In passing the Employee Retirement Security Act of 1974 (“ERISA”), Congress sought to make it as easy and economical as possible for employers to provide benefits to their workers; for example, pensions, health insurance, life insurance and long-term disability (LTD) insurance.  However, because many of the statutes that govern benefit plans are so complicated, and since the regulations issued by the U.S. Department of Labor frequently are so convoluted, one must wonder if that goal will ever be realized.  A new decision by the Ninth Circuit may bring a bit more clarity to ERISA waters, but it also likely will make it more complex and costly for employers to offer LTD benefits to employees.Brenden-Begley-05_web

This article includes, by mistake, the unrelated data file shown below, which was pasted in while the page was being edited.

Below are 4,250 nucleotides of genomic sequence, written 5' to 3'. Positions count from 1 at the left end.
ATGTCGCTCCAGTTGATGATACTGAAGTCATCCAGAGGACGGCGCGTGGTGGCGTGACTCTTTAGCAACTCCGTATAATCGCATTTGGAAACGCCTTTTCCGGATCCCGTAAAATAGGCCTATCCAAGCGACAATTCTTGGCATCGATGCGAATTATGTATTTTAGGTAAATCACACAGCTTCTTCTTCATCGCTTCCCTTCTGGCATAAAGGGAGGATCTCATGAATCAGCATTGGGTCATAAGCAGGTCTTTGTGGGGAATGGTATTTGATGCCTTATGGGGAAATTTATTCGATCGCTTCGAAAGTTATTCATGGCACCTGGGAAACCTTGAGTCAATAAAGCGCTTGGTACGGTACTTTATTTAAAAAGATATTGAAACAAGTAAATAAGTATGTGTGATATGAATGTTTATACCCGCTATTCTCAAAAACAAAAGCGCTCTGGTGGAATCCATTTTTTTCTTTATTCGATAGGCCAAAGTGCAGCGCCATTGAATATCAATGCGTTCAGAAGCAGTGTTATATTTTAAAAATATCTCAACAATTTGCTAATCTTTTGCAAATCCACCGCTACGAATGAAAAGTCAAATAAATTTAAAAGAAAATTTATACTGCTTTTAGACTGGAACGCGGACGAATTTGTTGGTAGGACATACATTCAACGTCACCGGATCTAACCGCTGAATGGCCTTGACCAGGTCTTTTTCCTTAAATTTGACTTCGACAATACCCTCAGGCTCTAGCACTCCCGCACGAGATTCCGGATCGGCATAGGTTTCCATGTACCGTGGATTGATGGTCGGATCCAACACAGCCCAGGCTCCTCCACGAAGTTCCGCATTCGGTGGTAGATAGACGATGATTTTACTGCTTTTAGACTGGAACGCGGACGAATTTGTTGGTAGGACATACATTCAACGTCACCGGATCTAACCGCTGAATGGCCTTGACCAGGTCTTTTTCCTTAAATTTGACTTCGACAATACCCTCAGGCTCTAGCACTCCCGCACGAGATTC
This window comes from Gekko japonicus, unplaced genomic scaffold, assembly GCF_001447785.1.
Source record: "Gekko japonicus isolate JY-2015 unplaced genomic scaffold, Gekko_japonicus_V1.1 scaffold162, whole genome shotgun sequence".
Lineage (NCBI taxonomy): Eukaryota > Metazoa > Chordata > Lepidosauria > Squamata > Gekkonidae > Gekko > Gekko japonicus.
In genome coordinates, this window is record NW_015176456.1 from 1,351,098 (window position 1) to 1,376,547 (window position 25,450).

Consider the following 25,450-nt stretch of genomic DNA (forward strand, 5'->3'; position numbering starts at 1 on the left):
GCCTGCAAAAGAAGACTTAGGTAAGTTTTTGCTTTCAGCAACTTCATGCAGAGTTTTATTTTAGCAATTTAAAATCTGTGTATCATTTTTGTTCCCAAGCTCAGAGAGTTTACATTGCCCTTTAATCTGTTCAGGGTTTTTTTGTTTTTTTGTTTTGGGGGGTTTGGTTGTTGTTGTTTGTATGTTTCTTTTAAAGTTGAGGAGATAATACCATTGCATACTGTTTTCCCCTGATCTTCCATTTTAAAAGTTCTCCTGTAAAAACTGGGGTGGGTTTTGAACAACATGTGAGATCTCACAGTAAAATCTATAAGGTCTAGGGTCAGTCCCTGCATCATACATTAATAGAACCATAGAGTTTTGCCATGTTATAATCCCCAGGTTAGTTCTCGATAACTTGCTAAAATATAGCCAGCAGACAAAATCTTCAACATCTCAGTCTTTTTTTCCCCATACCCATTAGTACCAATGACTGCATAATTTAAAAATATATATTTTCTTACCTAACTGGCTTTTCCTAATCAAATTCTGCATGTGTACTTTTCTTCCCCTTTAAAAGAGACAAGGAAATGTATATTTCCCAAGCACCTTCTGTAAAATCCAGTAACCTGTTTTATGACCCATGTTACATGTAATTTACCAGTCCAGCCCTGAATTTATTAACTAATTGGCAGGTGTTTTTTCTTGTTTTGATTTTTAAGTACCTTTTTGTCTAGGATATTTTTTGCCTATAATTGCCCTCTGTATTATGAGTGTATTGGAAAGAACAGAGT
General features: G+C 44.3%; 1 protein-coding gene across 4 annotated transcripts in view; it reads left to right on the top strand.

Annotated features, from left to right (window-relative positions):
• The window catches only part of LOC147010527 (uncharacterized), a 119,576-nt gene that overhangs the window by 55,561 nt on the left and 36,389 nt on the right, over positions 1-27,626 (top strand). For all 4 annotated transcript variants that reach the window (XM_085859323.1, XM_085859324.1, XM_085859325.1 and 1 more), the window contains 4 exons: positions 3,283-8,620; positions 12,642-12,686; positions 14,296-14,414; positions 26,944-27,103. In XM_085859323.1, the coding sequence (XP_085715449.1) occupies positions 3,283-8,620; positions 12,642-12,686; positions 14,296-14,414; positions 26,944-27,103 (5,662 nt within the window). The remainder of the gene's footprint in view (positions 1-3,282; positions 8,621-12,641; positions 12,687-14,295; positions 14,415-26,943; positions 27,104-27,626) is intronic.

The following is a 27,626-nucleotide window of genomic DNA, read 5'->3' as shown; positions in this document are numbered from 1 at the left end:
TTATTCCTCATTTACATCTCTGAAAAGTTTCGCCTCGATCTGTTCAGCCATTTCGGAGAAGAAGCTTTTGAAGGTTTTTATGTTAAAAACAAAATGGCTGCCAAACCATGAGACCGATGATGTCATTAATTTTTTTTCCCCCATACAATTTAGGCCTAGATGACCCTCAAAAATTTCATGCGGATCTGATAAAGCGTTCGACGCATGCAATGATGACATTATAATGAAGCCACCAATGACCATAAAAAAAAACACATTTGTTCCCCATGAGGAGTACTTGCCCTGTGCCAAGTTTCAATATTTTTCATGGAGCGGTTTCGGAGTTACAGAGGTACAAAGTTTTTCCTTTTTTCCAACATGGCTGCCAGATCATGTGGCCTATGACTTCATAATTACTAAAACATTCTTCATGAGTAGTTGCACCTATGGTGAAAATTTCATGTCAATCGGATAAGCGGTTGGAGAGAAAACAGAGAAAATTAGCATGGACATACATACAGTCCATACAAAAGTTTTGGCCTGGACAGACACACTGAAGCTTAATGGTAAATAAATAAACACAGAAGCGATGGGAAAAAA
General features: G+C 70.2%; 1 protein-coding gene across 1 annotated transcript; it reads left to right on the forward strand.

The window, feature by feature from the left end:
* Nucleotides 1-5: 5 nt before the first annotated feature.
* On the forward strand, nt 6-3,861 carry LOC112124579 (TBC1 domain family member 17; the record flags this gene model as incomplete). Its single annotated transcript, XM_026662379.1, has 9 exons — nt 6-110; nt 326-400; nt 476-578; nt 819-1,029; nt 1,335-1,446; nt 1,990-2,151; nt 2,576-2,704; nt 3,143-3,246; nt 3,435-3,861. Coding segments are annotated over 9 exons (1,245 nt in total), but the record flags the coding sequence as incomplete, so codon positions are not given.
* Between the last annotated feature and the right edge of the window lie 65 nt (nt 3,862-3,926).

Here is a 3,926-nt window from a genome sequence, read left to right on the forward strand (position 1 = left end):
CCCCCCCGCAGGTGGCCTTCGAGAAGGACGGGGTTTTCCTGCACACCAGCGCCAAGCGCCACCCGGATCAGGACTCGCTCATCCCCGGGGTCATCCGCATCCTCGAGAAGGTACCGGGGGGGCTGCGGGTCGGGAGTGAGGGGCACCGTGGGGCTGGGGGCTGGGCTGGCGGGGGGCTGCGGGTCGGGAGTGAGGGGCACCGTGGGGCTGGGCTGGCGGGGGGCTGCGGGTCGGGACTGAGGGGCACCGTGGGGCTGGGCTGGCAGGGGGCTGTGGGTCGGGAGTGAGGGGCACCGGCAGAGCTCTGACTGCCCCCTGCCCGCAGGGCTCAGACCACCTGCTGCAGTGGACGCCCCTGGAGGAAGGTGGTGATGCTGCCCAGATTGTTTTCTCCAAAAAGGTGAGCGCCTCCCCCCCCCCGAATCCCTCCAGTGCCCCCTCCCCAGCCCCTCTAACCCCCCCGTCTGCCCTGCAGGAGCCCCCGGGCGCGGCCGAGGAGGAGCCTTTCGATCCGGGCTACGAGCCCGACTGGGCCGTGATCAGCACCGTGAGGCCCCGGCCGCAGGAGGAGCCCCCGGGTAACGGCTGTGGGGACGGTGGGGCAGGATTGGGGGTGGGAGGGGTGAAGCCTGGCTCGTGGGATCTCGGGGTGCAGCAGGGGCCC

In Prichard v. Metropolitan Life Ins. Co., Ninth Circuit Case No. 12-17355, an employer outlined the LTD benefits it offered to employees in a document called a Summary Plan Description (“SPD”).  So far so good, as this is a widespread practice.  In so doing, the employer did not create a separate document known as a plan instrument.  Instead, the employer treated the SPD as the plan instrument – which also is a generally permissible and somewhat common practice.  As one would expect, the employer also obtained an insurance certificate from the carrier who would administer claims and provide benefit payments to eligible disabled employees. 
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